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2017 RCGS Independent Research Grant Recipient

Nicholas Brown
Estimation of ice loss in permafrost from temperature time-series measurements

Securing a temperature logger into bedrock, Umiujaq, Que. (Photo: Stephan Gruber)

Permafrost is warming across the North as a consequence of climate change. The impacts of permafrost warming include changes to water quality, greenhouse gas emissions, and disruptions of ecological processes. Permafrost also loses mechanical strength as it warms and can result in the sinking or settling of the ground surface from melting ice, which can cause extensive damage to both infrastructure and fragile ecosystems. Previous research has demonstrated that relevant soil properties can be estimated using ground temperature data and sophisticated algorithms. However, these methods require prior site information that is not always available.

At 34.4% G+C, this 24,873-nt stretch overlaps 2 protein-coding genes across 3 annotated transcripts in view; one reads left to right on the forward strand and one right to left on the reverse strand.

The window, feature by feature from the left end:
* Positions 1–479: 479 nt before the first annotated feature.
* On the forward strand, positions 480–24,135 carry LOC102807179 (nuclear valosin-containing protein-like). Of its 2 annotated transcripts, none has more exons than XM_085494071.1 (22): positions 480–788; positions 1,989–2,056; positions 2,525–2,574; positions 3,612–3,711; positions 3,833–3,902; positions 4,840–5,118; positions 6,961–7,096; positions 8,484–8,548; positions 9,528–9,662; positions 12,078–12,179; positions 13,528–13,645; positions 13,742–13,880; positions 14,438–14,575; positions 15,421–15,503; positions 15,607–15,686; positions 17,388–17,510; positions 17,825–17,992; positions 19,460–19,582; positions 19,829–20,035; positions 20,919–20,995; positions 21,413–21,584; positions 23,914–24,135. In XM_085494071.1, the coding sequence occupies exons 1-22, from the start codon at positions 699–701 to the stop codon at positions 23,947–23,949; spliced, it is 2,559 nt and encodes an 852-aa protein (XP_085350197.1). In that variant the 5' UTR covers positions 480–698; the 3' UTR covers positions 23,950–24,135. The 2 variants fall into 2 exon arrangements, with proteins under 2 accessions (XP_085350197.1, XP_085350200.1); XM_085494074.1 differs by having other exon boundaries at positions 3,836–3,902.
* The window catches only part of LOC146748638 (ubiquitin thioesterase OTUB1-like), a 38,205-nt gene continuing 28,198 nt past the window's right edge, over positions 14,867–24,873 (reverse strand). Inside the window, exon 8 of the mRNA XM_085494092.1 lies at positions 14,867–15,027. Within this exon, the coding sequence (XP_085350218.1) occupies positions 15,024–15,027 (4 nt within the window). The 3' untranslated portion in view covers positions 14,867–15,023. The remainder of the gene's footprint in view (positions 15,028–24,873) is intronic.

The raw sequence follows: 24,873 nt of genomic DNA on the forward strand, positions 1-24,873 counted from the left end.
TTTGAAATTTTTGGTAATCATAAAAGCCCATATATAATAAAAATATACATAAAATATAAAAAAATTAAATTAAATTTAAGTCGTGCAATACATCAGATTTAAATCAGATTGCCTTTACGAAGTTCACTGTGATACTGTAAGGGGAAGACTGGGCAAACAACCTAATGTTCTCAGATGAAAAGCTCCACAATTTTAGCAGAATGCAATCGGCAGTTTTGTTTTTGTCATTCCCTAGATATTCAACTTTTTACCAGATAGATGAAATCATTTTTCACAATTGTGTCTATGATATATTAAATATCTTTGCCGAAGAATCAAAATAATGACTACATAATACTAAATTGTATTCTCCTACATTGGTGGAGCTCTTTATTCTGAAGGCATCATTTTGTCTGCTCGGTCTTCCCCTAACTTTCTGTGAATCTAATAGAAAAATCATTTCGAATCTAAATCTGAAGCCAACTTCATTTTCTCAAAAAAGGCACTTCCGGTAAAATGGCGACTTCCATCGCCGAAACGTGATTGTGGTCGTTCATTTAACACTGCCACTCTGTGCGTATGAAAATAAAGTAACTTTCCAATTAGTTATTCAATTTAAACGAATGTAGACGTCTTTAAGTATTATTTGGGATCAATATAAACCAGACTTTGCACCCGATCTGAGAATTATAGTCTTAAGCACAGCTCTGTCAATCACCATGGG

This study aims to provide a more systematic way to assess soil properties by evaluating a sequence of techniques to determine soil heat capacity, thermal conductivity, porosity, and two parameters describing the shape of the freezing characteristic curve, which describes the temperature-dependence of unfrozen water in the soil. These research findings could result in a better understanding of the impact of climate change on permafrost.


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